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Wednesday, October 10, 2007
posted by Timotheus | 1:33 PM | permalink
Mitt called Rudy out yesterday on his efforts back in the day to overturn the federal line-item veto. Rudy, of course, responded saying that the line-item veto is unconstitutional and claiming that as a strict constructionist, which he clearly is not, there was nothing to be done about it.

Several presidents, including Ronald Reagan, George Bush 41, Bill Cinton, and George Bush 43 have asked for the line-item veto from Congress. The line-item veto was part of the Contract with America with which Republicans swept into Congress in 1994, led by Newt Gingrich. Minus Bill Clinton, a pretty good group of guys for Mitt to be with.

As you may know, when Rudy was mayor of New York, President Clinton "line-item vetoed" a sizable chunk of entitlement spending, that was headed to New York, in order to balance the budget. Whenever a Republican candidate thinks that there should be more entitlement spending than Bill Clinton did, you should be very, very concerned.

Well, the mayor sued the President and won in the case of Clinton v. City of New York. So, Rudy got his money and the line item veto went away, well maybe. As noted above, Bush 43 has requested it be passed again and Rudy's buddy McCain has been supportive.

For those unfamiliar with the debate, one might think that Rudy is right by saying it is a matter of strict construction. I just want to point out that at least one good strict constructionist, appointed by Ronald Reagan, disagrees...

I give you excerpts from the dissent of Justice Scalia:

"The Presentment Clause requires, in relevant part, that '[e]very Bill which shall have passed the House of Representatives and the Senate, shall, before it becomes a Law, be presented to the President of the United States; If he approve he shall sign it, but if not he shall return it,' U. S. Const., Art. I, §7, cl. 2. There is no question that enactment of the Balanced Budget Act complied with these requirements: the House and Senate passed the bill, and the President signed it into law. It was only after the requirements of the Presentment Clause had been satisfied that the President exercised his authority under the Line Item Veto Act to cancel the spending item. Thus, the Court's problem with the Act is not that it authorizes the President to veto parts of a bill and sign others into law, but rather that it authorizes him to "cancel"-prevent from "having legal force or effect"-certain parts of duly enacted statutes."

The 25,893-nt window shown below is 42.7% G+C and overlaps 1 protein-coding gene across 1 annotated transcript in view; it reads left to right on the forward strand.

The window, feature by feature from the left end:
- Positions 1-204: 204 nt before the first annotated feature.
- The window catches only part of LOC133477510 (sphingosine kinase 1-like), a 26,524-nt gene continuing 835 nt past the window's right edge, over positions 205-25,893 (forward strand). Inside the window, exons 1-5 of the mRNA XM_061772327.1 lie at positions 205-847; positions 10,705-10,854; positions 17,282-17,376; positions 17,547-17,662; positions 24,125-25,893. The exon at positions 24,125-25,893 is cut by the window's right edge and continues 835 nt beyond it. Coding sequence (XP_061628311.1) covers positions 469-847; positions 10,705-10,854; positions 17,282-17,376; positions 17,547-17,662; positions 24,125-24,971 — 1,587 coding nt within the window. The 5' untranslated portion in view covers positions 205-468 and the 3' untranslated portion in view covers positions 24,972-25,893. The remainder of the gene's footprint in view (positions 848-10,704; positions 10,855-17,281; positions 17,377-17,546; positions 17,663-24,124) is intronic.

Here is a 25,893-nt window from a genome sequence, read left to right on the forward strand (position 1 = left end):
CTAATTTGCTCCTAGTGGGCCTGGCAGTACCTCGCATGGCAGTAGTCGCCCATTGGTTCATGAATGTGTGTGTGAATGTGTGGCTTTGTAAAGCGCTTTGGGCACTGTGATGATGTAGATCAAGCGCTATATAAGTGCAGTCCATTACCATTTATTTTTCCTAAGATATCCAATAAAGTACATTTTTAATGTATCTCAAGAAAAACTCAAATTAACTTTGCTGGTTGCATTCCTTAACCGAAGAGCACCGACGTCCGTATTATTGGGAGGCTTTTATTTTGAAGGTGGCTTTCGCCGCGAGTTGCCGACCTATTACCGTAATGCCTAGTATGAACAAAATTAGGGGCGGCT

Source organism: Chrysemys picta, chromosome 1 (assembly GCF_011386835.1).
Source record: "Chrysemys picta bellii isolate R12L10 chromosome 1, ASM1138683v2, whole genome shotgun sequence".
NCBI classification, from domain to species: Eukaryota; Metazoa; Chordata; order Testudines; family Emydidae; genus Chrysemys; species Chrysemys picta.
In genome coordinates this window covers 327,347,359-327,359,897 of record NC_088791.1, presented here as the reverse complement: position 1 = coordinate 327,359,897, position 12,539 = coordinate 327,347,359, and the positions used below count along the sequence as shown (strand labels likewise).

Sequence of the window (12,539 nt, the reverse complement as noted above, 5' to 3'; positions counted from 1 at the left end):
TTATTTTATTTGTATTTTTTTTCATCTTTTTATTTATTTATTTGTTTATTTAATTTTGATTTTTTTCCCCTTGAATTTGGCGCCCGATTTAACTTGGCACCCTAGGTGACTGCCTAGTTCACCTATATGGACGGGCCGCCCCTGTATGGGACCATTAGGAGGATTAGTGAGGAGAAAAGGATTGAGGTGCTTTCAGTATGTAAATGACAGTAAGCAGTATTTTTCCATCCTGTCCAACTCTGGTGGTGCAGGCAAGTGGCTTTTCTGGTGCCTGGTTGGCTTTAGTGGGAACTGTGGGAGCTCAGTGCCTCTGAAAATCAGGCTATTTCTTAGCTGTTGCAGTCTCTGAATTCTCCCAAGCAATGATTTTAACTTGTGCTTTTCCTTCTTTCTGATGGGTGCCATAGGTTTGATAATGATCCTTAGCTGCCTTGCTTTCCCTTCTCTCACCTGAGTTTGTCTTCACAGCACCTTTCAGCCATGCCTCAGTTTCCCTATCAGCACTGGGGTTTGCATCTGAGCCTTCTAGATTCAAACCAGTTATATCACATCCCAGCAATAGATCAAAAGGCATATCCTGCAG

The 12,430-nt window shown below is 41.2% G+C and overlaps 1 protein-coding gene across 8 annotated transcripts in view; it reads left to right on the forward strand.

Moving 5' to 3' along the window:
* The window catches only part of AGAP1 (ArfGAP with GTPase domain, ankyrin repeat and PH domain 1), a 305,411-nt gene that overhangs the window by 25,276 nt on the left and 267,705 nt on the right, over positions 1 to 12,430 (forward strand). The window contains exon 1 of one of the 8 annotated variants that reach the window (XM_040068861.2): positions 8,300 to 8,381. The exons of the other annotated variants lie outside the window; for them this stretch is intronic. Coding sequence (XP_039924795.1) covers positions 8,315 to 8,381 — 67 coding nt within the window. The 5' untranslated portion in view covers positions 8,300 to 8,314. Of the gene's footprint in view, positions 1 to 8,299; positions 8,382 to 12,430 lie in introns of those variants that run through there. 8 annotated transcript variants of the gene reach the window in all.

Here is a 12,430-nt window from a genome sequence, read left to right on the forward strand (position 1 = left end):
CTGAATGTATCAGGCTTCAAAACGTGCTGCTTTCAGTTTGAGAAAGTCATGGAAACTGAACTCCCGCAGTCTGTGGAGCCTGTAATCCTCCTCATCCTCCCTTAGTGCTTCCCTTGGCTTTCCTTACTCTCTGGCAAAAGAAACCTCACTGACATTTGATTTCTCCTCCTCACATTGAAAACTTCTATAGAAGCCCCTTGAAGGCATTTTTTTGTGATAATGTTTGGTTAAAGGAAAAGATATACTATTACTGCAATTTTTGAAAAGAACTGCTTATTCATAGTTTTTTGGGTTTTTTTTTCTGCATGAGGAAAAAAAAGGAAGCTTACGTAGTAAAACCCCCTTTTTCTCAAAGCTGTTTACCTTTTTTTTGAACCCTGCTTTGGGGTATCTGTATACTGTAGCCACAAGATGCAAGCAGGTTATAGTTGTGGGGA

"Insofar as the degree of political, "law-making" power conferred upon the Executive is concerned, there is not a dime's worth of difference between Congress's authorizing the President to cancel a spending item, and Congress's authorizing money to be spent on a particular item at the President's discretion. And the latter has been done since the Founding of the Nation."

"The short of the matter is this: Had the Line Item Veto Act authorized the President to "decline to spend" any item of spending contained in the Balanced Budget Act of 1997, there is not the slightest doubt that authorization would have been constitutional. What the Line Item Veto Act does instead-authorizing the President to "cancel" an item of spending-is technically different. But the technical difference does not relate to the technicalities of the Presentment Clause, which have been fully complied with; and the doctrine of unconstitutional delegation, which is at issue here, is preeminently not a doctrine of technicalities. The title of the Line Item Veto Act, which was perhaps designed to simplify for public comprehension, or perhaps merely to comply with the terms of a campaign pledge, has succeeded in faking out the Supreme Court. The President's action it authorizes in fact is not a line item veto and thus does not offend Art. I, §7; and insofar as the substance of that action is concerned, it is no different from what Congress has permitted the President to do since the formation of the Union."

My Anaylsis:
For those of you unfamiliar with legal opinions and Justice Scalia's method of writing, he just said, if you think that the "line-item veto" should have been found unconstitutional because of a strict reading of the constitution, you don't know what you are talking about.

For those of you who are familiar, I don't know about you, but if I find myself on the wrong side of a Justice Scalia dissent, I usually have some soul searching to do about my commitment to a strict construction of the Constitution.
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2 Comments:


Rudy's argument about "constructionalist" and "line item veto being unconstitutional" is a bunch of B.S. You don't get any more constructionalist than Scalia.

Congress always has the power to over-ride a veto if there is ample support, so this veto does not give too much power to the executive branch. The line item veto was a divided Supreme Court ruling (6-3) and we need a president who will fight to have that over-turned.

The president has no way to battle pork barrel spending of congress without this tool...I agree with Romney wholeheartedly.

This is yet another issue where Romney proved that Giuliani is not the man we want for president. Giuliani knew his position here would not sit well with republicans so all he could do was put some spin on it by saying he beat the Clintons. Very Weak.

By Anonymous Anonymous, at October 10, 2007 at 3:36 PM  


Great post, Timotheus.

And not to butt in, but Team Romney has a press release on a similar vein, which is here:

http://www.mittromney.com/News/Press-Releases/Giuliani_Fiscal_Conservatives




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